Thursday, April 28
Regina Taylor's musical comedy Crowns revolves around a coterie of African-American women whose power and identity are worn on their heads for all to see. The story has been woven together from testimonials of actual "hat queens" and is told through the eyes of an adolescent girl who's worried she might end up a head case like her elders. Note: In order to qualify as a hat queen, a woman must own between 30 and 100 hats. Flip your lid when the show opens at 7:30 p.m. Ensemble Theatre, 3535 Main. For tickets, call 713-520-0055 or visit www.ensemblehouston.com. $25 to $35.
Friday, April 29
These days, it seems like everyone in town is throwing some sort of film festival. If you're a fan of indie cinema, you won't want to miss Pencil Head's Dusk 'Til Dawn Film Fest 1.5.The flick fest raises funds for a bigger festival, Pencil Head's Dusk 'Til Dawn Film Fest 2.0, and boasts a lineup of independent shorts ranging from live-action comedy and dramas to quirky animation. Watch for War on the Homefront, about three shoplifters who, on a quest for a birthday present, make interesting use of playing cards as weapons. (Dude, that is so "Bullseye" from Daredevil.) Also watch for the slick Kaze, Ghost Warrior, a 24-minute animated film. Bonus: a special modern dance interpretation set to the Eagles' "Hotel California" (wow) at intermission. 8 p.m. to 11 p.m. today and Saturday, April 30. Helios, 411 Westheimer. For tickets and a schedule of screenings, call 713-621-9818 or visit www.dtdfilmfest.com. $10 per night; $15 for both nights.
Saturday, April 30
So you've watched just about every season of MTV's The Real World, and you figure you're just as sensitive as the lovable Pedro, as in-your-face as, say, Teck and as generally effed up as Puck. Now, if you only had a shot to get on the show. Well, you're in luck, as today crews from Bunim/Murray Productions will be holding an opening casting call for The Real World. Officially, you must be between 18 and 24 years old and have a valid ID and a photo. But what else are the casting agents looking for, besides total hotties? "We really want characters: a big persona, charisma, people who aren't afraid to be themselves," says casting director Alissa Haight. But you've gotta be hot, right, Alissa? "Well, looks don't hurt," she offers. (Okay then.) Do your best to wow the agents, as they "definitely keep people in mind for future seasons," adds Haight. Who knows? If MTV ever gets it together and does a Real World: Houston, you might be the star. (Just avoid the Puck hairdo, 'kay?) 10 a.m. to 5 p.m. ToC Bar, 711 Franklin. For information, call 713-224-4862 or visit www.bunim-murray.com Free.
Okay, so you didn't get that coveted callback from MTV and you're understandably depressed. Daniel Johnstonfeels your pain. For almost 15 years, the Austinite has sung about love, despair, loss and general existential anxiety. The perennial indie musico was recently honored with a tribute cover album (Discovered Covered) and the award-winning film The Devil and Daniel Johnston, a darling of the Sundance Film Festival. Oh, and Kurt Cobain wore a Johnston T-shirt during the '92 MTV Music Awards. How's that for cred? Head to the Orange Show today to hang with Johnston and, suddenly, that missed reality-series role will be put in some country-blues-tinged perspective. 8 p.m. 2401 Munger. For tickets and information, call 713-926-6368 or visit www.orangeshow.org. $10.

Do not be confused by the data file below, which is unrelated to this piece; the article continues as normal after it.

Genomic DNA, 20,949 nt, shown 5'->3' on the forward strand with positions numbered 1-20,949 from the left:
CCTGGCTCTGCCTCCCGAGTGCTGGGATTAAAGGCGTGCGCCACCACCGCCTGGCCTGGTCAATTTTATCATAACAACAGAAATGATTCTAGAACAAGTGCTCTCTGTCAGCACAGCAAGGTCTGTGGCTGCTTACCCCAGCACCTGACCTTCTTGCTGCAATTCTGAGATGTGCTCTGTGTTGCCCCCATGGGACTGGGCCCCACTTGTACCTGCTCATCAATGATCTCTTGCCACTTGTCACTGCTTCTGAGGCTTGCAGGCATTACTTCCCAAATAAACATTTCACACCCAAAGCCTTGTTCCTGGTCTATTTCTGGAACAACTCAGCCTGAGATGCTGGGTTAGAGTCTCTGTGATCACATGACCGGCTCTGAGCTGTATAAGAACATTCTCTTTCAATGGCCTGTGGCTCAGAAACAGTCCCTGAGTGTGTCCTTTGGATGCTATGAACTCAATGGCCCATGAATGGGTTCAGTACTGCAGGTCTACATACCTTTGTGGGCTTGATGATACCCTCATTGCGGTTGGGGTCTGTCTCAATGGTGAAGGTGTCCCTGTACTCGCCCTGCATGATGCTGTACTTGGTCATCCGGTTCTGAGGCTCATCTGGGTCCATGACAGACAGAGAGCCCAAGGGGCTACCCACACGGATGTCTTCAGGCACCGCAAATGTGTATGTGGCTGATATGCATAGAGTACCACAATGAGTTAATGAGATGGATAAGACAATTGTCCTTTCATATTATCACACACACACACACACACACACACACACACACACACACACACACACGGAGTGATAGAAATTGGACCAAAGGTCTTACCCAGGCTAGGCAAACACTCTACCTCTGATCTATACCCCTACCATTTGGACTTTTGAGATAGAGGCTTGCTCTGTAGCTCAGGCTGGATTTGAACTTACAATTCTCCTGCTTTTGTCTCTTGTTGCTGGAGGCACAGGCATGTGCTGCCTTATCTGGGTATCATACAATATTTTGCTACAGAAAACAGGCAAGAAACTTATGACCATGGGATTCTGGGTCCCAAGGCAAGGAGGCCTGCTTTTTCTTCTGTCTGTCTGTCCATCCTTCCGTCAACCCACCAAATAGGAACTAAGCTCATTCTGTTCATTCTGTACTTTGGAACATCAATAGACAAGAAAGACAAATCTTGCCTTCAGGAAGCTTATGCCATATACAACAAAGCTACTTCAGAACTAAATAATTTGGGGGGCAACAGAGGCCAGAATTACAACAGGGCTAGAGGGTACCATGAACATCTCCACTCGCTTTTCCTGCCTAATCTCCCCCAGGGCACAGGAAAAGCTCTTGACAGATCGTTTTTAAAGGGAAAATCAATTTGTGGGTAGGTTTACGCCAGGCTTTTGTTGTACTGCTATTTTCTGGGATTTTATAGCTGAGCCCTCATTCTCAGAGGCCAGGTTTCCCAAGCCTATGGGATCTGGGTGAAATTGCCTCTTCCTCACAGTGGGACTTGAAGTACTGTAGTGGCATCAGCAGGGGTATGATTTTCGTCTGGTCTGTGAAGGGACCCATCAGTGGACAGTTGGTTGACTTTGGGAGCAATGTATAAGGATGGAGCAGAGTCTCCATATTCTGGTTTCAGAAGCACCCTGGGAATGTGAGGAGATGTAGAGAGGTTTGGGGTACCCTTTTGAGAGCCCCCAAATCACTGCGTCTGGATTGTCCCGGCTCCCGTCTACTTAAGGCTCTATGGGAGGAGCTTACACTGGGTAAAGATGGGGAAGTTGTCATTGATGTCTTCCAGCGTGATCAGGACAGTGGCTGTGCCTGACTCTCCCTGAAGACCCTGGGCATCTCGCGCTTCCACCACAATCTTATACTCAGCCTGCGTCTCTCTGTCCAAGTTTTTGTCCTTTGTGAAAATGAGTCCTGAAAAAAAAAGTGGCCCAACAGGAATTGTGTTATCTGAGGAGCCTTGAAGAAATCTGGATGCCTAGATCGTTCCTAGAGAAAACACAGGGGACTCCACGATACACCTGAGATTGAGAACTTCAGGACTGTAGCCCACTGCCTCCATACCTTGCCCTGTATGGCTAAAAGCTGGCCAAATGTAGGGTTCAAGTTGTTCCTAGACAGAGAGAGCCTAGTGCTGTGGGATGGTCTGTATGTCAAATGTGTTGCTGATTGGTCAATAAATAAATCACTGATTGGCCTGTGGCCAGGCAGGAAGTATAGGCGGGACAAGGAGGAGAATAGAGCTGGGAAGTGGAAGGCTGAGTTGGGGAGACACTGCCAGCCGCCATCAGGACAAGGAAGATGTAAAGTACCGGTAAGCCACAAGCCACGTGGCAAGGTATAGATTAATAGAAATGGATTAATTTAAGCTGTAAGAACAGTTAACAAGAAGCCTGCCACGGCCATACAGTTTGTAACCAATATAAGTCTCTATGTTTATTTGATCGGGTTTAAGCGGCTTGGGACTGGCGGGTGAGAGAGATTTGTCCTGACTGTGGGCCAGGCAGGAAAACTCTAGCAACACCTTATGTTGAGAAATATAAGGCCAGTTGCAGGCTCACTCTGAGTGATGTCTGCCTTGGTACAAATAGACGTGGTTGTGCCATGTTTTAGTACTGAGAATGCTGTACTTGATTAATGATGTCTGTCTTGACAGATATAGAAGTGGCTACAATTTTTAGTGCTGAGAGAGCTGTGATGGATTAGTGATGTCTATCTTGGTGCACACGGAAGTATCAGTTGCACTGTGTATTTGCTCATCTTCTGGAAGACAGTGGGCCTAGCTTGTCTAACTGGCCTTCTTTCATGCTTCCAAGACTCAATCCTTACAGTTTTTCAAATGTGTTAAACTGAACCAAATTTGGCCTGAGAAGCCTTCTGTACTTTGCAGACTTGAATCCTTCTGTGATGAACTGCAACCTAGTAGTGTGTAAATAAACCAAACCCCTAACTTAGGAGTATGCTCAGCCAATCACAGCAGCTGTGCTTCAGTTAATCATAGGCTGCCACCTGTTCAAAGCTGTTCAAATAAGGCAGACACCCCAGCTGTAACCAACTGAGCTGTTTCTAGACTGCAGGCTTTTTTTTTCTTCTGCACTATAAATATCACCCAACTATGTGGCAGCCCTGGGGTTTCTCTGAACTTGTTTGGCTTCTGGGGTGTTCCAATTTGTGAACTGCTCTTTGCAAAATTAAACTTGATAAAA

Sunday, May 1
The setting of laser to wood is perhaps the ultimate conflation of the natural and the man-made, the ancient and the high-tech. That's exactly what Terry Winters did when creating his Graphic Primitives series of woodcuts, which appear as part of "Terry Winters: Paintings, Drawings, Prints 1994-2004" this week at the Contemporary Arts Museum Houston. Winters often bases his patterns and shapes on natural and artificial forms of intelligence, from brain synapses to the networks connecting computers. He also sets 20 same-size paintings into a system that can be configured and reconfigured endlessly. If you're into that kind of thing. Exhibit runs through July 10. 5216 Montrose. For information, call 713-284-8250 or visit www.camh.org. Free.
Monday, May 2
You'd just love to kiss the desk job g'bye and paint for a living, right? You're gonna need a plan, Picasso. Pay a visit to Paul Dorrell, who has penned a guidebook for artists called Living the Artist's Life. Part memoir and part how-to, Dorrell's book coaches readers on how to be media-savvy, deal with rejection, show publicly and find that non-shark agent (good luck with that one). We suggest submitting your two weeks' notice after you've heard Dorrell speak at 7 p.m. Barnes & Noble, 3003 West Holcombe. For information, call 713-349-0050 or visit www.livingtheartistslife.com. Free.
Tuesday, May 3
To be a great leader, or at least a decent pimp, you must own a cane. If you've ever wondered what kind of walking stick Sam Houston or Franklin D. Roosevelt strutted with, head down to the Heritage Society and catch "Walking Sticks: Fashion and Function." The exhibit is being touted as "the most extraordinary collection of walking canes that has ever been assembled and offered to the public." Stare in amazement at how one little sliver of wood could help support William Henry Harrison's enormous bulk. Some of the canes even have secret compartments. It's enough to give you a, um, woody. The caning runs from 10 a.m. to 4 p.m. today. Exhibit runs through May 29. 1100 Bagby. For information, call 713-655-1912, ext. 213, or visit www.heritagesociety.org. $2 to $6.
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